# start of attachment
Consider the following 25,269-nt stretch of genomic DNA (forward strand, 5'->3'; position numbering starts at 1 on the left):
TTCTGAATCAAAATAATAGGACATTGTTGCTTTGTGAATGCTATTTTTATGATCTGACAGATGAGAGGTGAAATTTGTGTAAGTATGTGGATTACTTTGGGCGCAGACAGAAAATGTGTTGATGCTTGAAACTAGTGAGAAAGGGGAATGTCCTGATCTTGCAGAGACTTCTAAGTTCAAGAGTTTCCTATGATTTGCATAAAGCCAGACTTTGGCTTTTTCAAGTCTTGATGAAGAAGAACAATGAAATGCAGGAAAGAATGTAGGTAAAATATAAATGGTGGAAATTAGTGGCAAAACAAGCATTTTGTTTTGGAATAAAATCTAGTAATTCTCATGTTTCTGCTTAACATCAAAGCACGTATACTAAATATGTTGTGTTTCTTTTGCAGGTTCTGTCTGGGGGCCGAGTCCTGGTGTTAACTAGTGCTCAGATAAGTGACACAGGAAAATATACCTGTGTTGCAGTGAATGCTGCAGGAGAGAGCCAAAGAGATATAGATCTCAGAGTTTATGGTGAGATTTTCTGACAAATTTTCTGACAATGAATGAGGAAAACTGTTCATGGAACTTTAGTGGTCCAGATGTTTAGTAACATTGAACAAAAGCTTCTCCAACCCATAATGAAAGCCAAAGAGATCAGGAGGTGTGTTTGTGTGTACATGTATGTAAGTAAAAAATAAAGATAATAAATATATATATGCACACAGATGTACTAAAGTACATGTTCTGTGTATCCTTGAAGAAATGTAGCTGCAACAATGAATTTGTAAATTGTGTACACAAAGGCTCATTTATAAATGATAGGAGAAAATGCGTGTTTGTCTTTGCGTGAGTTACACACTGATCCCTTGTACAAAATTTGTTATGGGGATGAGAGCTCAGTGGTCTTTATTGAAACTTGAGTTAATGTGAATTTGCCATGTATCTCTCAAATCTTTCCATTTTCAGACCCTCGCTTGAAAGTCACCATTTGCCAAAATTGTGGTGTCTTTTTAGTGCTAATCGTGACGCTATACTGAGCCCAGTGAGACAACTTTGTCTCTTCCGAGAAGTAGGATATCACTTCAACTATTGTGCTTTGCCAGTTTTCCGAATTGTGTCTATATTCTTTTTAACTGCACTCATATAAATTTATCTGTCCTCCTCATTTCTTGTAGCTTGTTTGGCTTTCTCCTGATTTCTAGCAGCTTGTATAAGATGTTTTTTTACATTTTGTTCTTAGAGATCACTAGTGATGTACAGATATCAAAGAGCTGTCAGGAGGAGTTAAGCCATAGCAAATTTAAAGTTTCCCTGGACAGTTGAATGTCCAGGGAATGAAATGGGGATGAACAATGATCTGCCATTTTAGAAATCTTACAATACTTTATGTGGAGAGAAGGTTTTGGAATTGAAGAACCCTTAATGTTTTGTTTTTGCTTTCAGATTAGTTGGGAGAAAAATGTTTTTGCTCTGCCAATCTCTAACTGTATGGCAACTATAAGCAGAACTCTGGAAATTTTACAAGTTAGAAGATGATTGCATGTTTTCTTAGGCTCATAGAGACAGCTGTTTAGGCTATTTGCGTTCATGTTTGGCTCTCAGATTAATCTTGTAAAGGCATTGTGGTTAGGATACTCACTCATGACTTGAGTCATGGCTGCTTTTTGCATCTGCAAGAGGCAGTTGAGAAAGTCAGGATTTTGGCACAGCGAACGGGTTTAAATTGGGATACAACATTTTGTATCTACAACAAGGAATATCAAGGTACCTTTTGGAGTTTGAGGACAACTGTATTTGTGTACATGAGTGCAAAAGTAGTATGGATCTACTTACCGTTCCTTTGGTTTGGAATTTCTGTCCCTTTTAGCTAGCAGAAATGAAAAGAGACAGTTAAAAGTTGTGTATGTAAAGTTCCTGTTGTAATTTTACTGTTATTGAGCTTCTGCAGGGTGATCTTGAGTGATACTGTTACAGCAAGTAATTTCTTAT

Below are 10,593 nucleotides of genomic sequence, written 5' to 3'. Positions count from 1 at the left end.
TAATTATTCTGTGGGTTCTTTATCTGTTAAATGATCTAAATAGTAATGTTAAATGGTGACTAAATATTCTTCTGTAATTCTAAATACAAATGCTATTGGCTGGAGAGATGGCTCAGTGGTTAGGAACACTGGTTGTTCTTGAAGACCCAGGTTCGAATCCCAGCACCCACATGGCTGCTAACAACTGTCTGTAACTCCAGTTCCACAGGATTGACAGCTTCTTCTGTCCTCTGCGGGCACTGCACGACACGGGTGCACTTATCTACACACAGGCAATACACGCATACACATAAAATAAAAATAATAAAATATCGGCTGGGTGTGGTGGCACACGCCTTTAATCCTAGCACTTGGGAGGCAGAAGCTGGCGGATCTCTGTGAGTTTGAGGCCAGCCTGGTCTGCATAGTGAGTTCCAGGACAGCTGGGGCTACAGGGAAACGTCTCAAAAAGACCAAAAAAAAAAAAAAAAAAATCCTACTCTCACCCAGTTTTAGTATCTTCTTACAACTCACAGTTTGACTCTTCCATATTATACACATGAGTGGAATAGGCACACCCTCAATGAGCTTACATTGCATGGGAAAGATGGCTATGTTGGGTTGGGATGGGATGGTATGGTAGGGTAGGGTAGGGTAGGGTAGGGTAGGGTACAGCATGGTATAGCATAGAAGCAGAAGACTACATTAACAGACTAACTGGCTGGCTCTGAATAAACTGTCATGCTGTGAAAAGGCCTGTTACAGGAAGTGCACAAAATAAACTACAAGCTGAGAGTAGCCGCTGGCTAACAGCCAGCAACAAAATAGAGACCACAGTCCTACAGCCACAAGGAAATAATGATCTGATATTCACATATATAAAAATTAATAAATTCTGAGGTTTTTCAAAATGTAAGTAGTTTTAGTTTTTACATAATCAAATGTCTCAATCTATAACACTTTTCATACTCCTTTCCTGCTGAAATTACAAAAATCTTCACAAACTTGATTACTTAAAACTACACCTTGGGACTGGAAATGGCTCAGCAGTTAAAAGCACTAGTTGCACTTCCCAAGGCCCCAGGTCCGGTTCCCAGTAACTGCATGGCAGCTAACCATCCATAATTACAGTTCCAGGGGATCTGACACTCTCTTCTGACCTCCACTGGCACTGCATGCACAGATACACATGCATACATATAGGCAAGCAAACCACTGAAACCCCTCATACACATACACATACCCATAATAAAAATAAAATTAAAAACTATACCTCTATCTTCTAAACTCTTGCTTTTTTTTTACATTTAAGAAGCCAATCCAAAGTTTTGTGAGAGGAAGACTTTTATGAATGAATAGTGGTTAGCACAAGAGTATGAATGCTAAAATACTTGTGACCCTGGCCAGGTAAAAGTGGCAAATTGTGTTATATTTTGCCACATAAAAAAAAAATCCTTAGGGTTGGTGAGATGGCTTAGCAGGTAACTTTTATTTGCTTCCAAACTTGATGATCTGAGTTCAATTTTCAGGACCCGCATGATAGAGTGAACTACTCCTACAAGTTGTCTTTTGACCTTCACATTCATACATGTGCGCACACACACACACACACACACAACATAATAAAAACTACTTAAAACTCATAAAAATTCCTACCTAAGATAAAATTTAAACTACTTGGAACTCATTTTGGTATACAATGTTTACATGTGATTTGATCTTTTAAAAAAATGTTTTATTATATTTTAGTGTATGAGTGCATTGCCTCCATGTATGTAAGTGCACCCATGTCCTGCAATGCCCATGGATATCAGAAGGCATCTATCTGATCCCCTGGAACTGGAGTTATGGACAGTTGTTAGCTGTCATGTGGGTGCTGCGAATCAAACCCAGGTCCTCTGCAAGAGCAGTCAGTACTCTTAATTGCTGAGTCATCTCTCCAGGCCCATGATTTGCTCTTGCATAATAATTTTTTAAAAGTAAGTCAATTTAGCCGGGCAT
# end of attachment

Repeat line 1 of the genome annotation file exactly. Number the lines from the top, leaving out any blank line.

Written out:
Consider the following 25,269-nt stretch of genomic DNA (forward strand, 5'->3'; position numbering starts at 1 on the left):